BRISBANE, AUSTRALIA - 2020/03/04: Customers looks
Empty toilet paper shelves in a supermarket in Brisbane, Australia, on 4 March 2020. (Photo by Florent Rols/SOPA Images/LightRocket via Getty Images)

  • Other countries were struggling with the novel coronavirus well before South Africa – so we've had some glimpses of the future.
  • These are the items that were highly prized – and in some cases ran out – in other countries when Covid-19 fears caused heavy buying.
  • Products for symptomatic relief of symptoms of the flu or common cold were popular, but it was often toilet paper that ran out first.
  • For more stories go to www.BusinessInsider.co.za.

In Australia it was toilet paper, in Italy it was pasta, and in the US hand sanitiser went first.

In various parts of the world hit by the novel coronavirus, people rushed to stores to stock up on what they considered to be essential supplies.

The first positive test for Covid-19 in South Africa was announced on Thursday.

See also: The novel coronavirus has landed in South Africa – here is everything we know

Though the only dire shortage was in face masks, supermarket supply chains had trouble keeping up with demand, causing further stock-runs as the sight of empty shelves stirred mild panic.

In the UK, major retailers considered scaling back on the range of products they supply to reduce the complexity of logistics, while focussing on keeping in stock the basic staples most required. In Australia stores rationed toilet paper, and in India the government banned the export of some pharmaceutical ingredients.

If you are concerned about shortages in South Africa due to Covid-19 panic-buying, here's what we saw in the rest of the world.

Toilet paper

Woolworths in Australia implemented toilet-paper rationing, and saw a stampede at one Sydney store. It was not the only retailer to see people go crazy for toilet paper – for no particular reason.

While Australia imports toilet paper from China, and there are legitimate fears of a disruption to those supplies, most of what it uses is made in-country, and there was no sign of shortages at supermarkets, never mind at warehouse level.

(A national association of plumbers in Australia warned consumers not to replace toilet paper – designed to break down and not clog pipes – with even "flushable" wipes, which risk causing blockages.)


Antiseptic and disinfectant wipes, and waterless hand cleaner

In parts of the United States the Costco chain, the equivalent of SA's Makro, reported trouble keeping up with demand for the kind of cleaning supplies that could help stave off infection: hand wipes, waterless hand cleaner, and the like.

The same thing happened in the United Kingdom – though attempts to sell hand sanitiser at 10 times the usual price seemed to be largely limited to Amazon.com.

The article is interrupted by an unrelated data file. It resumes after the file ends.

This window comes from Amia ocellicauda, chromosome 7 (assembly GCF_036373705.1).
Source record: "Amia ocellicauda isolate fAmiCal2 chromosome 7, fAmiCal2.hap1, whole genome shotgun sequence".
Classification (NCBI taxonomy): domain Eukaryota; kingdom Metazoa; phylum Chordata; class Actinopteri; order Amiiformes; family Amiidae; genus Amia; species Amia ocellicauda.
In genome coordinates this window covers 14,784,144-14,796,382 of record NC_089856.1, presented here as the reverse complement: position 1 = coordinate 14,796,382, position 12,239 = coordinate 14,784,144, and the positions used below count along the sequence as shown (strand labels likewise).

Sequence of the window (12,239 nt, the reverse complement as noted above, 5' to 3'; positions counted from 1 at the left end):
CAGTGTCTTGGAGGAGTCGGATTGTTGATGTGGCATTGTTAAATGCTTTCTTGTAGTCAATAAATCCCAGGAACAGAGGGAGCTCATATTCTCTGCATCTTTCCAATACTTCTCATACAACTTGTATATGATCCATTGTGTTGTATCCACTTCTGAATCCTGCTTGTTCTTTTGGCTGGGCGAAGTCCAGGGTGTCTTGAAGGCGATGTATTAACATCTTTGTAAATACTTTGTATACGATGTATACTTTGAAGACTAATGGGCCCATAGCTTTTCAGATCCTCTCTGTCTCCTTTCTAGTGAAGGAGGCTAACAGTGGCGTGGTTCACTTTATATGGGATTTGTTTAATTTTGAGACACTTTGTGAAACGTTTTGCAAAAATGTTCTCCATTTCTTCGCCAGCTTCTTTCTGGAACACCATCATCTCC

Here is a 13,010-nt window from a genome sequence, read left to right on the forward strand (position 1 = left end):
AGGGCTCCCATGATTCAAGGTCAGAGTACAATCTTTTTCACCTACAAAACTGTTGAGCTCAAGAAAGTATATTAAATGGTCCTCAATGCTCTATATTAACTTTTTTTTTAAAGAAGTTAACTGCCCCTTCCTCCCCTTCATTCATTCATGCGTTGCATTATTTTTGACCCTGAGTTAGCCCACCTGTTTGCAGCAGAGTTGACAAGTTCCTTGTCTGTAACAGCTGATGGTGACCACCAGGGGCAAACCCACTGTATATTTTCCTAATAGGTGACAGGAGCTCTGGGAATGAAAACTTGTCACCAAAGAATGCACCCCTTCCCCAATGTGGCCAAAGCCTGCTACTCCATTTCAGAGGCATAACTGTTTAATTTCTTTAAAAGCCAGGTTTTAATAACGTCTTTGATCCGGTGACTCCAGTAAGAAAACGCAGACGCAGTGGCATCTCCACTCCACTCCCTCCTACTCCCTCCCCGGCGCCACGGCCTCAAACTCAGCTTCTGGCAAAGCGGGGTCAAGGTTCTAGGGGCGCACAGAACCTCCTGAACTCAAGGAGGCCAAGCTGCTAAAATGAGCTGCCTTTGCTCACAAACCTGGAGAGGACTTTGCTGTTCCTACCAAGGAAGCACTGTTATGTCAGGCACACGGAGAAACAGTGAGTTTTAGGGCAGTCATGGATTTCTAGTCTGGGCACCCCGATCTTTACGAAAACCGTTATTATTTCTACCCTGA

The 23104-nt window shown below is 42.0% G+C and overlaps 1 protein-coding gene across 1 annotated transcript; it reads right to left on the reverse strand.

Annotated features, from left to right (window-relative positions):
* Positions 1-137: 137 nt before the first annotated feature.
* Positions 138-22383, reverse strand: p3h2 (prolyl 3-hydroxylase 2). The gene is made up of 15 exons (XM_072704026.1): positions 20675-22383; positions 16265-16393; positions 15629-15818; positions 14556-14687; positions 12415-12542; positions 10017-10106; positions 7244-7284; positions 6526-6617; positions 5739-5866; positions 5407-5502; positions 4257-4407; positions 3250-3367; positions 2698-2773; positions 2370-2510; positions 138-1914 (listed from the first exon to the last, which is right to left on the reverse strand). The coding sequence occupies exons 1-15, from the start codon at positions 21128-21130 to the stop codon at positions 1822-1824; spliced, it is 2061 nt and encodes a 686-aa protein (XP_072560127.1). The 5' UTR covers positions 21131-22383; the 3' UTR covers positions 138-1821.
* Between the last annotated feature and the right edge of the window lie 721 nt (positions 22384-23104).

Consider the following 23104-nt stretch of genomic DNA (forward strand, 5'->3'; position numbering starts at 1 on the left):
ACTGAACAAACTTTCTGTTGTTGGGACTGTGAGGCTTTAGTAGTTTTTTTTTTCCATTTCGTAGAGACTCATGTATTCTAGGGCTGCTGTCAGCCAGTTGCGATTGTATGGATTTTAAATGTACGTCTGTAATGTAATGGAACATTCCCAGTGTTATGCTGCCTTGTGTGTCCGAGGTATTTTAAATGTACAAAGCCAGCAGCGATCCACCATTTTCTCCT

Manufacturers quickly ramped up production, but were unable to keep ahead of hoarders.

(Hand sanitiser helps – but washing with soap and water is better at stopping infectious disease.)


Rice, pasta, and tinned food

Shelf-stable foods, particularly canned foods of various kinds and pasta and rice (in parts of the world where that is the equivalent of maize meal) saw runs on supplies in various countries once isolation measures were announced, and in some cases as soon as initial positive tests for the Covid-19 virus were announced.

In Italy food shoppers apparently came to blows, and in Britain noodles proved very popular in early March.

Frozen foods were also popular in various countries that saw panic buying – but presumably South Africans will be weary of anything that requires electricity to store, with the ever-present risk of load shedding.


Paracetamol and a handful of other drugs

It was government intervention, rather than consumer panic, that caused trouble when it came to a handful of drug types, including a few that can provide symptomatic relief for a mild case of Covid-19, such as paracetamol.

In early March the Indian government banned the export of a list of pharmaceutical ingredients, causing fears of widespread drug shortages because the sheer size of India's generic drug exports. The list includes antibiotics and anti-virals.

But the Indian move seemed triggered by a drop in exports from Hubei, the Chinese province that houses Wuhan, rather than the expectation of a big increase in demand for the drugs. It nonetheless led to stockpiling in various parts of the world.

Also popular in some part of the world were zinc throat lozenges, which though not recommended for even symptomatic relief in coronavirus infections seems to have some benefit when taken for the common cold.



Face masks – even though their utility is limited

In many Asian countries, face masks of various kinds were the first thing to run out after Covid-19 outbreaks – after long queues and fights between desperate shoppers.

Occasionally desperate attempts by health authorities to stop the general public from buying masks did nothing to stop such buying elsewhere in the world.

South Africa does not have a culture of wearing a mask when you have an infectious respiratory disease (which is far more effective than trying to protect yourself against illness by wearing a mask), but that could change if local companies follow World Health Organisation recommendations to make masks available in workplaces.

See also: Not all masks are equal when it comes to stopping coronavirus. Here’s what SA experts say

More on office hygiene - here.

More on hand hygiene - here.  

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See also: The novel coronavirus has landed in South Africa – here is everything we know